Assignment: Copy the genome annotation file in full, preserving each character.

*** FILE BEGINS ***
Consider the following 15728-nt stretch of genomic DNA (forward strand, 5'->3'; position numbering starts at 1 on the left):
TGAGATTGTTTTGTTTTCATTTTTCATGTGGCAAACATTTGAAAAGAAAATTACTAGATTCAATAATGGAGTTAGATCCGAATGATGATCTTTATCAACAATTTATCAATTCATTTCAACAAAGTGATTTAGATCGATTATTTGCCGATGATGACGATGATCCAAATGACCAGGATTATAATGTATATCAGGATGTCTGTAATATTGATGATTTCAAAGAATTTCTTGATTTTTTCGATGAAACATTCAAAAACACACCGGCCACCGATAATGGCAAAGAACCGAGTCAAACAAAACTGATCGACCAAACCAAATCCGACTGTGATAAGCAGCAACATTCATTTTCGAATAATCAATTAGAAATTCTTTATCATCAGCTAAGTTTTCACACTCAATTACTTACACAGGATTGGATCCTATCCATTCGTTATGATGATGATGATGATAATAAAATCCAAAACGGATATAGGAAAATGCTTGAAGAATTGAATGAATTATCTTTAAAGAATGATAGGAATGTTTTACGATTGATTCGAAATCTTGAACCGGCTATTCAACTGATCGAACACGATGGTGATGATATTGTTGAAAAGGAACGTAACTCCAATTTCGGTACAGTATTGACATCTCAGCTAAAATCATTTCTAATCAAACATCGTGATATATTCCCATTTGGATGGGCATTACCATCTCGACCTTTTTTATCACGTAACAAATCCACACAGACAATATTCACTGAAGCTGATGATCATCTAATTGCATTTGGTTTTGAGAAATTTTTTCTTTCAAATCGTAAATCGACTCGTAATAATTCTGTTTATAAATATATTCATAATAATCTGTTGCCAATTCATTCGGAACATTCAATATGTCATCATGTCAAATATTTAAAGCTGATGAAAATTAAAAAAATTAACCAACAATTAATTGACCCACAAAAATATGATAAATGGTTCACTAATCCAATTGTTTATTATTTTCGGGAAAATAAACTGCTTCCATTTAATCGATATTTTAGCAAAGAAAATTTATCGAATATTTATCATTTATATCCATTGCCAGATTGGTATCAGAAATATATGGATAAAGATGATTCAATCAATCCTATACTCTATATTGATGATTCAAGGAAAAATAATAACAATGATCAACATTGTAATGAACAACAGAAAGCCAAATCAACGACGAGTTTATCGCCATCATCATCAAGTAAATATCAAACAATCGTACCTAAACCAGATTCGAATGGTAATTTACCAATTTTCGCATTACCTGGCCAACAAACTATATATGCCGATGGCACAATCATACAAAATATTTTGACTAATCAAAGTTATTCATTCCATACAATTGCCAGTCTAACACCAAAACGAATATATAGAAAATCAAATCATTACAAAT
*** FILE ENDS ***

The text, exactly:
Consider the following 15728-nt stretch of genomic DNA (forward strand, 5'->3'; position numbering starts at 1 on the left):
TGAGATTGTTTTGTTTTCATTTTTCATGTGGCAAACATTTGAAAAGAAAATTACTAGATTCAATAATGGAGTTAGATCCGAATGATGATCTTTATCAACAATTTATCAATTCATTTCAACAAAGTGATTTAGATCGATTATTTGCCGATGATGACGATGATCCAAATGACCAGGATTATAATGTATATCAGGATGTCTGTAATATTGATGATTTCAAAGAATTTCTTGATTTTTTCGATGAAACATTCAAAAACACACCGGCCACCGATAATGGCAAAGAACCGAGTCAAACAAAACTGATCGACCAAACCAAATCCGACTGTGATAAGCAGCAACATTCATTTTCGAATAATCAATTAGAAATTCTTTATCATCAGCTAAGTTTTCACACTCAATTACTTACACAGGATTGGATCCTATCCATTCGTTATGATGATGATGATGATAATAAAATCCAAAACGGATATAGGAAAATGCTTGAAGAATTGAATGAATTATCTTTAAAGAATGATAGGAATGTTTTACGATTGATTCGAAATCTTGAACCGGCTATTCAACTGATCGAACACGATGGTGATGATATTGTTGAAAAGGAACGTAACTCCAATTTCGGTACAGTATTGACATCTCAGCTAAAATCATTTCTAATCAAACATCGTGATATATTCCCATTTGGATGGGCATTACCATCTCGACCTTTTTTATCACGTAACAAATCCACACAGACAATATTCACTGAAGCTGATGATCATCTAATTGCATTTGGTTTTGAGAAATTTTTTCTTTCAAATCGTAAATCGACTCGTAATAATTCTGTTTATAAATATATTCATAATAATCTGTTGCCAATTCATTCGGAACATTCAATATGTCATCATGTCAAATATTTAAAGCTGATGAAAATTAAAAAAATTAACCAACAATTAATTGACCCACAAAAATATGATAAATGGTTCACTAATCCAATTGTTTATTATTTTCGGGAAAATAAACTGCTTCCATTTAATCGATATTTTAGCAAAGAAAATTTATCGAATATTTATCATTTATATCCATTGCCAGATTGGTATCAGAAATATATGGATAAAGATGATTCAATCAATCCTATACTCTATATTGATGATTCAAGGAAAAATAATAACAATGATCAACATTGTAATGAACAACAGAAAGCCAAATCAACGACGAGTTTATCGCCATCATCATCAAGTAAATATCAAACAATCGTACCTAAACCAGATTCGAATGGTAATTTACCAATTTTCGCATTACCTGGCCAACAAACTATATATGCCGATGGCACAATCATACAAAATATTTTGACTAATCAAAGTTATTCATTCCATACAATTGCCAGTCTAACACCAAAACGAATATATAGAAAATCAAATCATTACAAAT